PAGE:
Bohlander, Michael (2014) 'Criminalising LGBT persons under national criminal law and Article 7(1)(h) and (3) of the ICC Statute.', Global policy., 5 (4). pp. 401-414.
During the negotiations around the International Criminal Court's (ICC) Statute (ICCS) there was a fierce debate about the use and definition of the term ‘gender’ in its Article 7(3), with a sizeable number of states opposing the use of the term as a synonym for sexual orientation, which could have included lesbian, gay, bisexual and transgender persons (LGBT). This paper is going to argue that the drafting compromise was ultimately an exercise in moral failure for the sake of the political feasibility, cementing one of the most glaring instances of discrimination, and that it is high time to correct that error, especially in the context of the rising tide of state-sponsored homophobia that can be noticed in certain countries whose politics have drifted to the (far) right. It will examine whether the existing international criminal law does allow for the characterisation of domestic criminalisation as a crime against humanity, with or without the invocation of the term gender, and how to take the debate forward.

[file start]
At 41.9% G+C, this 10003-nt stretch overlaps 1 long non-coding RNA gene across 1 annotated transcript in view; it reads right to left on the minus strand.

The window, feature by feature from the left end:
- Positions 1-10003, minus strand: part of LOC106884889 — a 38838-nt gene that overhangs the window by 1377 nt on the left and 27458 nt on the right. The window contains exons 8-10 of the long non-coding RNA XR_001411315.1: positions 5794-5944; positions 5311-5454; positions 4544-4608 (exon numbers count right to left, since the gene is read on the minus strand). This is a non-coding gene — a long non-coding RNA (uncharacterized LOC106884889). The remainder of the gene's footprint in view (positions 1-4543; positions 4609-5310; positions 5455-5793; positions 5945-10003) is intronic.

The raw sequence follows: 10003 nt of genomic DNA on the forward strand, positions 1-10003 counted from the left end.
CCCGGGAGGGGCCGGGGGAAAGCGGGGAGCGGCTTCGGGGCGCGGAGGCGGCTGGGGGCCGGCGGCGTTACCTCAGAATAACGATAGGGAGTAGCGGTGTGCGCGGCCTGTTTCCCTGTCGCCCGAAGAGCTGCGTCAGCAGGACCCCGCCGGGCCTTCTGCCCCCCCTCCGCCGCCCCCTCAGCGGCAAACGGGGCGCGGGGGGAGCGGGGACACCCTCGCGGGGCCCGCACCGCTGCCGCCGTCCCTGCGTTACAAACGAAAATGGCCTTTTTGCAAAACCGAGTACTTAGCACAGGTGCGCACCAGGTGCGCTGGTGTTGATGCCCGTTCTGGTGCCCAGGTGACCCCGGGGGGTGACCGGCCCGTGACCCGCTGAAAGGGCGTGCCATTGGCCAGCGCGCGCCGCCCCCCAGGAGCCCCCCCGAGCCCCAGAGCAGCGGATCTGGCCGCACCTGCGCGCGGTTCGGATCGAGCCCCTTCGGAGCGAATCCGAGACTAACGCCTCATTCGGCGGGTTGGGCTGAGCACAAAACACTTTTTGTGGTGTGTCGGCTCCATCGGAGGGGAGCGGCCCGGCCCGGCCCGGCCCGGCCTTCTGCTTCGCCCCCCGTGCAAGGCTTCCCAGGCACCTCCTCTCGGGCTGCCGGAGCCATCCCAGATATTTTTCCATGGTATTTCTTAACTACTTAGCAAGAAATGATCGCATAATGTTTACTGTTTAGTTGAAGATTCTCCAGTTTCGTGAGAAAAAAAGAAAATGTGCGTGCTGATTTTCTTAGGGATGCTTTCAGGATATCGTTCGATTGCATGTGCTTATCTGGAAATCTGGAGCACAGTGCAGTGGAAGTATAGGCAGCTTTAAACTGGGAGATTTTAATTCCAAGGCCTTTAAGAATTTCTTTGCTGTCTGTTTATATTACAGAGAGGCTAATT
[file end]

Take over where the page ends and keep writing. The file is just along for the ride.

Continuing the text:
|Full text:||(AM) Accepted Manuscript|
Download PDF (345Kb)
|Publisher Web site:||http://dx.doi.org/10.1111/1758-5899.12136|
|Publisher statement:||This is the peer reviewed version of the following article: Bohlander, M. (2014), Criminalising LGBT Persons Under National Criminal Law and Article 7(1)(h) and (3) of the ICC Statute. Global Policy, 5 (4): 401–414 which has been published in final form at http://dx.doi.org/10.1111/1758-5899.12136. This article may be used for non-commercial purposes in accordance With Wiley Terms and Conditions for self-archiving.|
|Date accepted:||18 February 2014|
|Date deposited:||28 August 2014|
|Date of first online publication:||29 June 2014|
|Date first made open access:||29 June 2016|
Save or Share this output
|Look up in GoogleScholar|